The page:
Crankbait Buyers Guide

Crankbait Buyers Guide

Important Factors when Choosing Crankbaits

  • Depth
  • Lip Type
  • Body Type
  • Buoyancy
  • Size/Color

 

What depth will you be fishing?

Depth is the most important factor to consider when choosing a crankbait.  In order for a crankbait to be effective it must dive to the depth where the fish are.  The depth the lure runs at depends on the size of the lip.  Crankbaits are divided into three general depth categories, shallow, medium, and deep. 

Shallow diving crankbaits have small lips and usually dive between 1 to 5 feet.  They are used for very shallow water and often fished in and around cover.  They also can be used for fish that are feeding high in the water column. 

Medium diving crankbaits have mid sized lips and dive between 6 and 15 feet.  These crankbaits target deeper water and are popular when trolling medium depths and casting to deeper water from shore structures such as jetties. 

Deep diving crankbaits have very large lips and dive up to 30 feet.  These are used in open water to dive into the depths to target suspended fish. 

 

What types of lips should you use?

Crankbaits come in three different lip (bill) types; round bill, square bill, and lipless. 

Round bill crankbaits are designed for diving.  These lures dive to specific depths to target fish in certain areas of the water column. 

Square bill crankbaits are designed to bounce off cover and structure to induce reaction strikes.  They won’t deflect every time however, so if you are afraid of snagging a lure, square bills are not what you're looking for. 

Lipless crankbaits have no bills so they do not run a specific depth.  They are sinking lures that can be fished in any part of the water column and can be used in a variety of presentations.  Most are equipped with internal rattles to give off noise and have a tight side to side action that puts off vibration. 

 

What body type should you use?

Crankbaits come in several different body types but the most prominent are minnow and shad bodies. 

Minnow body crankbaits are often referred to as “stick” baits because of their long slender shape.  These baits feature a tight wobble and the long profile meant to target predator fish such as bass, walleye, and flathead catfish.  Stickbaits excel in early spring as anglers line the dams of Nebraska reservoirs in search of spawning walleyes as well as late fall when the larger profiles mimic big bait fish.

Shad body crankbaits have a smaller, rounder profile compared to minnow bodies.  This smaller profile opens up the range of fish that can be targeted.  Smaller shad body crankbaits can be used to target crappie and white bass as well as larger predator fish.  There is not many times of the year that fish cannot be caught on shad body crankbaits.  With shad being a main forage fish on most Nebraska reservoirs fish can be caught year round on these crankbaits.

 

How does buoyancy factor into a lures effectiveness?

Crankbaits can either float, sink, or suspend when they are at rest.

Floating crankbaits rise to the surface when at rest, these are helpful when fishing around cover and structure because when the lure makes contact with cover or structure a pause in the retrieve will allow the lure to float above the obstacle and not snag.  This is why square bill crankbaits float, it helps reduce snags around cover and structure.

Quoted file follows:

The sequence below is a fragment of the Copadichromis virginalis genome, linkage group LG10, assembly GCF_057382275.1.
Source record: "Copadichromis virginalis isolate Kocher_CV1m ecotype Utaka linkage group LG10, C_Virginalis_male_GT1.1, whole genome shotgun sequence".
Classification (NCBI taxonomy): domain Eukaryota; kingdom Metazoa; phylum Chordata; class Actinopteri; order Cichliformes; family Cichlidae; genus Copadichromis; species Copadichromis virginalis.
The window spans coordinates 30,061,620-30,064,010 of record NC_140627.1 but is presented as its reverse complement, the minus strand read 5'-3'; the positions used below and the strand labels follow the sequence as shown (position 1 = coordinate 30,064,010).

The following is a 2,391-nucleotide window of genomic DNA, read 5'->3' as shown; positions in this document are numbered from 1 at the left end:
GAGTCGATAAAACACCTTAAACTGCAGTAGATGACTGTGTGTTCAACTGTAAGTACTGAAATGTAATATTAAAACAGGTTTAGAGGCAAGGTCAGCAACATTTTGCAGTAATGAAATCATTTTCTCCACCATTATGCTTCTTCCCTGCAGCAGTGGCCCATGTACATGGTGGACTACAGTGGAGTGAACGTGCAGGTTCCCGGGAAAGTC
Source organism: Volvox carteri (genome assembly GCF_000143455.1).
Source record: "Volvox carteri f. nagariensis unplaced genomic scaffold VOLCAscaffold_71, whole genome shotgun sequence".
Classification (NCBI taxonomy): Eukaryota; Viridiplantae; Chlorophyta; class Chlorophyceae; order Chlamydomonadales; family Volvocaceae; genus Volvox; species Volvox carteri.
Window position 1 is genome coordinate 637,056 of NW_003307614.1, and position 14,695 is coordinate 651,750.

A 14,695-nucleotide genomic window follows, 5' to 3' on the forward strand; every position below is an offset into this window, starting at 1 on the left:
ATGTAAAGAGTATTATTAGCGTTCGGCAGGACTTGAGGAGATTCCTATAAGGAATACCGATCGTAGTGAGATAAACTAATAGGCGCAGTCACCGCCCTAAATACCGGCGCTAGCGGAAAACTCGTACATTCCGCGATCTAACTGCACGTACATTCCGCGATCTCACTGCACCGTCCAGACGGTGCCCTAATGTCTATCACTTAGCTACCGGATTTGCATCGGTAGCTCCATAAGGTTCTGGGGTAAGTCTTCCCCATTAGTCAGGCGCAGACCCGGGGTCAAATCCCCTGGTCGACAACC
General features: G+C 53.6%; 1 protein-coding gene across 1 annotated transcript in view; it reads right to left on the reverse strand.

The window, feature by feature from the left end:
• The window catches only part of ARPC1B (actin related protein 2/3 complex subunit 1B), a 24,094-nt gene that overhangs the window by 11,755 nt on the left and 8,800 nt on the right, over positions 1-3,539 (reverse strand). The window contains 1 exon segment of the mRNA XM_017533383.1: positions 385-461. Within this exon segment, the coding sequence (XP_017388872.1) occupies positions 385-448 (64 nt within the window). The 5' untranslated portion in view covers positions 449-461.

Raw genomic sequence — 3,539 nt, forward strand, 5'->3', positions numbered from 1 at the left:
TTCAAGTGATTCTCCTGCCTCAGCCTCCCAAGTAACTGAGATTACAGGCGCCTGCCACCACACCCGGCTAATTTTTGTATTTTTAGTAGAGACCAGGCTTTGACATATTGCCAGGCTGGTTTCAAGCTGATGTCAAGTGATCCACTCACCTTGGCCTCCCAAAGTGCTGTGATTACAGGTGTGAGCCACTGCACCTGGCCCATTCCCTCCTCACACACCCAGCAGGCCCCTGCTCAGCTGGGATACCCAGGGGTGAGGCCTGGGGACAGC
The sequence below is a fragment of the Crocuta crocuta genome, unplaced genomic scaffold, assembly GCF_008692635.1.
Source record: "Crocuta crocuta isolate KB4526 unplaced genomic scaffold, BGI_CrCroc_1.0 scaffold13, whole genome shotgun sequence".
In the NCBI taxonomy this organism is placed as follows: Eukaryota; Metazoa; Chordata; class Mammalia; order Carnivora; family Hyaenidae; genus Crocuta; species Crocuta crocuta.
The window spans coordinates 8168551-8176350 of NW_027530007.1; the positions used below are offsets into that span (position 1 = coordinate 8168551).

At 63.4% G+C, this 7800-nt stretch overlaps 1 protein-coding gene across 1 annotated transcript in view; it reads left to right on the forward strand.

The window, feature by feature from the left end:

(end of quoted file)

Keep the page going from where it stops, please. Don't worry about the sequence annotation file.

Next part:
Sinking crankbaits are lipless and are designed to be counted down to a specific depth before retrieving.  These are great for searching for fish throughout the water column or targeting suspended fish and generally sink at the rate of one foot per second.

Suspending crankbaits neither float nor sink when at rest but will pause in the water column.  Suspending crankbaits work well when fish are not aggressively feeding, pausing these crankbaits during the retrieve will put the lure in the face of a fish that is following but not striking and can often trigger a strike.  Depending on water temperature some suspending crankbaits will not have perfect neutral buoyancy and Storm Suspendots or Suspenstrips can be added to achieve neutral buoyancy.

 

How does size and color factor into a lure effectiveness?

Generally you can correlate the size of the fish you are targeting with to the size of the crankbait you will need. 

Panfish            1 to 3 inches

Bass                2 to 5 inches

Walleye           2 to 7 inches

Northern Pike  4 to 10 inches

Muskie            4 to 10 inches

There are two times a year when larger baits are preferable, in early spring large stick baits are used to target spawning walleyes along the dams of Nebraska Reservoirs and in late fall anglers step up the size of lures to match the larger baitfish and take advantage of aggressively feeding fish. 

The choice of color boils down to a few things.  Do you want to “match the hatch” and go with a realistic perch, bluegill, bass, or silver hues?  Do you want something bright and outlandish like firetiger or chartreuse, or something with flash like gold to add attraction?  Most of the time this comes down to the water clarity.  A good rule of thumb is in clear water you choose natural colors and in dirty water you use bright colors or colors that contrast with the stained water.  Nothing in fishing is an exact science so when fish aren’t biting don’t be afraid to experiment.